Behind the Lines

Bolivia Crackdown

POLICE OFFICERS AND MASKED CIVILIAN AGENTS of Bolivia's Ministry of Government conducted a massive crackdown on union activity in April 1995.

 On April 18, officers and agents raided a meeting of the Bolivian Workers Central (COB) union and arrested union leaders. The COB had voted to continue a three-week general strike in protest of government reform policies. Soldiers also arrested the entire membership of the Andean Council of Coca Producers, which represents campesinos from Bolivia, Peru and Colombia. The government then declared a "state of siege" and ordered an end to the strike, banning demonstrations and union meetings.

 Press reports say the crackdown may be rooted in demands by the U.S. government to eliminate 1,750 hectares of coca crops, or face a cut-off of aid and international bank credits.

 Many union leaders not arrested have gone into hiding. Teachers union leader Telmo Román said the country's 70,000 teachers will continue to strike until the state of siege is lifted and the unionists are freed. Bolivian Press Federation's Iván Miranda accused the government of negotiating in bad faith while "preparing to stab the union in the back with the state of emergency, assault and prison," reports Latinamerica Press.

 The Catholic Church, which was mediating negotiations between the union and the government, condemned the crackdown and asked that the detained unionists be released.

Marcelo de Urioste, press and cultural counselor with the Bolivian Embassy in Washington, D.C., states that the state of siege was declared as a "preventative measure" against separatist elements in the province of Tarija, and because of the teachers' strike, which he says is illegal.


NAFTA Runaway

ONE YEAR AFTER THE IMPLEMENTATION of the North American Free Trade Agreement (NAFTA), Morristown, New Jersey-based Allied-Signal has earned the dubious distinction of being the company charged with the most NAFTA-related layoffs, according to a May 1995 report by the Citizens Trade Campaign (CTC).

 In 1993, Allied-Signal Chair and Chief Executive Officer Lawrence Bossidy led USA*NAFTA, the corporate-funded lobby for NAFTA. Bossidy predicted NAFTA would create a net increase in U.S. jobs and denied any suggestion that the agreement would provide incentives for his own company to move jobs to Mexico. On CNN's "Moneyline," on August 23, 1993, responding to whether or not he felt NAFTA would result in jobs moving to Mexico, Bossidy said, "I think the jobs that were to move to Mexico have already moved there. I mean, there['re] more than 700,000 employees in the Mexican maquiladoras now!"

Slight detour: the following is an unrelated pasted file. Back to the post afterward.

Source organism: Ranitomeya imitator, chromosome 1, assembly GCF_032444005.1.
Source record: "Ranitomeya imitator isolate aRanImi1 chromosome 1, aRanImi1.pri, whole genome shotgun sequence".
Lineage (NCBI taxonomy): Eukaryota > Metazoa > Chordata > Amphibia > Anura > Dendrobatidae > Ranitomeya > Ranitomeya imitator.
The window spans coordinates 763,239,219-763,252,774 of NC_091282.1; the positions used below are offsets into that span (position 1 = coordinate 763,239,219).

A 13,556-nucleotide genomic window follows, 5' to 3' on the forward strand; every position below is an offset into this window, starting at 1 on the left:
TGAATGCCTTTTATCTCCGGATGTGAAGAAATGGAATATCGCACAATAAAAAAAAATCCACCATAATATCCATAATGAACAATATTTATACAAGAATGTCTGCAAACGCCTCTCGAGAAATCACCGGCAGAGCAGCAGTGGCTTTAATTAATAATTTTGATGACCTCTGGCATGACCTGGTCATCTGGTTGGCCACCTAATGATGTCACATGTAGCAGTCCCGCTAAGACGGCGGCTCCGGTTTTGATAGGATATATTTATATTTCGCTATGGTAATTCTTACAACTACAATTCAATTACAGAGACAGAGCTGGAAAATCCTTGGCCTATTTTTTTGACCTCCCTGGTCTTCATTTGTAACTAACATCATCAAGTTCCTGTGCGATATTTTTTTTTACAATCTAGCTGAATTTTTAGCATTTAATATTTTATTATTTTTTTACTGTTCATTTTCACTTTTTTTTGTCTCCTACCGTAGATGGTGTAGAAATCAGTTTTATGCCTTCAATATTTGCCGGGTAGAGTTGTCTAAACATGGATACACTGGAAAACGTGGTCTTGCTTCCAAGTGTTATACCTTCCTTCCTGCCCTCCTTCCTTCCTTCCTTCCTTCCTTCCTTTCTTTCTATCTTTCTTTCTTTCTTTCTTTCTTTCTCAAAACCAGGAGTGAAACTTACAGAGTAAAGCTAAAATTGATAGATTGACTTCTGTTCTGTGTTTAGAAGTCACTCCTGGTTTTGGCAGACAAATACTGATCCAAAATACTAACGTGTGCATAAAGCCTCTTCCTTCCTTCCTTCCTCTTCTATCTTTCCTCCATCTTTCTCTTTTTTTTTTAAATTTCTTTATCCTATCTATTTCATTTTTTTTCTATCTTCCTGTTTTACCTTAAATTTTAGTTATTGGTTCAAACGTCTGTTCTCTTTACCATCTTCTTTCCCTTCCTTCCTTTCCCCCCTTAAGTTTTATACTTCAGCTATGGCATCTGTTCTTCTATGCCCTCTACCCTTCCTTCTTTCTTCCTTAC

As a result of Allied-Signal shifting jobs to Mexico, CTC reports workers in five U.S. cities have petitioned for NAFTA Transitional Adjustment Assistance, the retraining program set up to help U.S. workers who lose their jobs as a result of NAFTA. In February 1995, the U.S. Department of Labor determined the 170 Allied-Signal workers were layed off because the company shifted production from its Greenville, Ohio plant to Moneterrey, Mexico. Wages at Allied-Signal's Monterrey plant had dropped from $1.30 to 82 cents an hour in January following the peso crisis. In 1994, workers applied for adjustment assistance following layoffs at Allied-Signal plants in El Paso, Texas; Eatontown, New Jersey; Danville, Illinois; and Orangeburg, South Carolina.

 "The Allied-Signal case clearly illustrates who the winners and losers are under NAFTA," says Sarah Anderson, one of the report's authors. "Mexican workers' wages have plummetted while the company's CEOs took home some of the highest salaries in the country."

 Allied-Signal did not return calls from Multinational Monitor.

 CTC lists 21 other USA*NAFTA members who have also carried out NAFTA- related layoffs, including Xerox, Zenith, W.R. Grace, Sara Lee and Digital Equipment.


DowElanco Fined

THE U.S. ENVIRONMENTAL PROTECTION AGENCY (EPA) assessed a $732,000 penalty against DowElanco in May 1995 for failing to report information on the adverse health effects of a number of the company's pesticides, including chlorpyrifos (brand name Dursban).

 Dursban is the leading brand used for termite control in the United States. It is also used on more than 90 crops.

 The penalty is the largest to date under a section of the Federal Insecticide Fungicide and Rodenticide Act (FIFRA) that requires pesticide companies to submit information regarding adverse effects of their products. DowElanco reported 249 incidents of health problems caused by its pesticides well after the 30-day time period specified in the EPA guidance. The health effects included neurological problems such as persistent headaches, visual disturbances, problems with memory, confusion and depression. A few incidents involved other problems such as asthma or birth defects.

 "EPA is concerned about underreporting of pesticide adverse effects incidents," says Steven Herman, EPA's assistant administrator for enforcement and compliance assurance. "We expect to be taking further actions against registrants that have not reported incidents."

Dr. Lynn Goldman, EPA's assistant administrator for prevention, pesticides and toxic substances, noted that this action is particularly important because EPA is currently reviewing the registration for chlorpyrifos.

 A DowElanco statement said, "We have made a careful evaluation of the reporting process by which we provide information to EPA and have committed additional resources in order to avoid a repetition of these issues in the future."

 DowElanco emerged from a joint venture of Midland, Michigan-based Dow Chemical and Indianapolis-based Eli Lilly.

 - Aaron Freeman